In two years, a fearful turn in Obama’s speeches
With the 2008 Democratic primary race all but won, Barack Obama appeared at a massive outdoor rally here and delivered a message that was unique by the cutthroat standards of American political campaigns.
“We’re not going to worry about what other folks are doing,” Obama told a crowd of 75,000 at the waterfront event in May 2008. “We’re going to try to focus on what we think we can do for America.”
Obama returned to Portland on Wednesday night and delivered a different sort of speech. His message of national unity and reconciliation had been replaced by a stark warning against cynical Republican tactics, vague threats to America’s political system and the urgent need to keep the GOP marginalized.
There was less hope, more fear.
Obama conveyed much the same message Thursday during a rally in Seattle, and the appeal is not expected to vary significantly as he campaigns in Los Angeles, Las Vegas and Minneapolis over the next two days.
Obama in Portland suggested that “foreign-controlled corporations” were bankrolling a “misleading, negative” ad campaign that serves Republicans, but offered no evidence.
“We don’t know,” he said.
Whereas his 2008 speech said that Americans needed to “start trusting each other again, start working together again,” he said at the Oregon Convention Center rally this week that even if Republicans cooperate more with the White House, they would be forced to “sit in the back seat.”
Two years ago, he said Americans are “tired of a politics that’s all about tearing each other down.” On Wednesday, he painted a grim picture of life under Republican leadership: The chronically ill, the unemployed, the student who can’t afford college tuition — all would be cut “loose to fend for themselves.”
The shift in tone reflects the realities of Obama’s political predicament. With Democrats facing the likelihood of major losses in the midterm election, Obama wants to fire up his base and make sure voters go to the polls. Instead of letting the campaign become a referendum on his first term at a time when the unemployment rate is nearly 10%, Obama is instead framing the election as a clear choice.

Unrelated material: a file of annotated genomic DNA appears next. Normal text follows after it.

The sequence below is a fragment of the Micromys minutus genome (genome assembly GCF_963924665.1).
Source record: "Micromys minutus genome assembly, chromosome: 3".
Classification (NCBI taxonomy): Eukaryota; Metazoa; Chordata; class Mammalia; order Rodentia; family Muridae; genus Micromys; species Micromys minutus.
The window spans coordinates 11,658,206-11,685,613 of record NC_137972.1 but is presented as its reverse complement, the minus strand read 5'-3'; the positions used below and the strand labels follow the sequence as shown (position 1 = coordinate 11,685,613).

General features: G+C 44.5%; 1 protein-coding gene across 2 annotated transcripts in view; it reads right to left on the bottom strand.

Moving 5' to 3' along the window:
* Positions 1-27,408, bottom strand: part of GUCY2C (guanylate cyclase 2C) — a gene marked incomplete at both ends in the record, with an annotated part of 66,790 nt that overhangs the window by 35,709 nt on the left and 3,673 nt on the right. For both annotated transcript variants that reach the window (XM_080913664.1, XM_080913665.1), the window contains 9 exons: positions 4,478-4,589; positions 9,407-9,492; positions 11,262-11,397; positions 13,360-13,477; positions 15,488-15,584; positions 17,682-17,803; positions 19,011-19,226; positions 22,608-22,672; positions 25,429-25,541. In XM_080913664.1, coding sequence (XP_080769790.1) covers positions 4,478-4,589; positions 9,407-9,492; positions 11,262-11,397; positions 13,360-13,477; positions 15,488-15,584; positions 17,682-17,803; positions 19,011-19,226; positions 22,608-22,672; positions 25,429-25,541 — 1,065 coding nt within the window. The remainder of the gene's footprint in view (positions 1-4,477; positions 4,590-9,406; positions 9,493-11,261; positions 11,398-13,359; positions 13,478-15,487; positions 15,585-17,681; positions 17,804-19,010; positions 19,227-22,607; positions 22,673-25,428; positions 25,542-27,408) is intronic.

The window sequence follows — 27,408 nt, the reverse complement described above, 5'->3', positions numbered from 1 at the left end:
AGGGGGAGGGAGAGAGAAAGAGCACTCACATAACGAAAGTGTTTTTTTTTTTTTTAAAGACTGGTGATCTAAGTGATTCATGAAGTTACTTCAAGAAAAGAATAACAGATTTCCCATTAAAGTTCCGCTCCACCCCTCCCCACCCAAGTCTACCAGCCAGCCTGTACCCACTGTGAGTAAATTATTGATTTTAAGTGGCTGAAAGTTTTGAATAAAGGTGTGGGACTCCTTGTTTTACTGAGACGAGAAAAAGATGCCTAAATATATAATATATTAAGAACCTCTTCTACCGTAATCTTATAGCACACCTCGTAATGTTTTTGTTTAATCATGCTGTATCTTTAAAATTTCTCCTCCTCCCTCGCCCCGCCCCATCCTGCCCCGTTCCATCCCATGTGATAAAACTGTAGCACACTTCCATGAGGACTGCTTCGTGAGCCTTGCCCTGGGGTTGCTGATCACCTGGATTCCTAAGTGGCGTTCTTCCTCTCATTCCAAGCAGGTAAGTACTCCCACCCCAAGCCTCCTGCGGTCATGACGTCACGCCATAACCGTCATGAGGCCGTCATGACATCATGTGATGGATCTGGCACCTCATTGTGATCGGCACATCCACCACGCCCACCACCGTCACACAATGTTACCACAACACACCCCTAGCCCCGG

David Axelrod, a senior White House advisor who helps craft Obama’s speeches, said the aim was to lay out the stakes in the Nov. 2 election.
“Everything looks different through the gauzy recollections of the past,” said Axelrod when asked how Obama’s message has changed in the last two years. “We offered a fairly strong critique of the Republican policies of 2008.... Every election is a choice. People need to understand what the contrast is.”
Obama has been delivering a similar version of the Portland speech recently. Speaking in Columbus, Ohio, earlier in the week, he imputed a motive to lawmakers who’ve resisted his agenda: Republicans opposed his proposals because they want him to founder, cynically positioning themselves to pick up seats in the upcoming election at the nation’s expense.
Appearing in Boston last week, he told the crowd that with the country facing an historic economic downturn, Republicans “didn’t lift a finger to help.”
The darker message may be rooted in Obama’s experience as president. Nearly two years into the job, the partisan divisions are not going away.
“As a candidate in 2008, Obama made an appealing but naive promise to bring Republicans and Democrats together in Washington and end the bitter partisan standoff,” said Thomas Mann, a senior fellow at the Brookings Institution who studies and writes about governance. “He learned that was easier said than done.
“He is now giving voice to a reality that he was hesitant to accept.”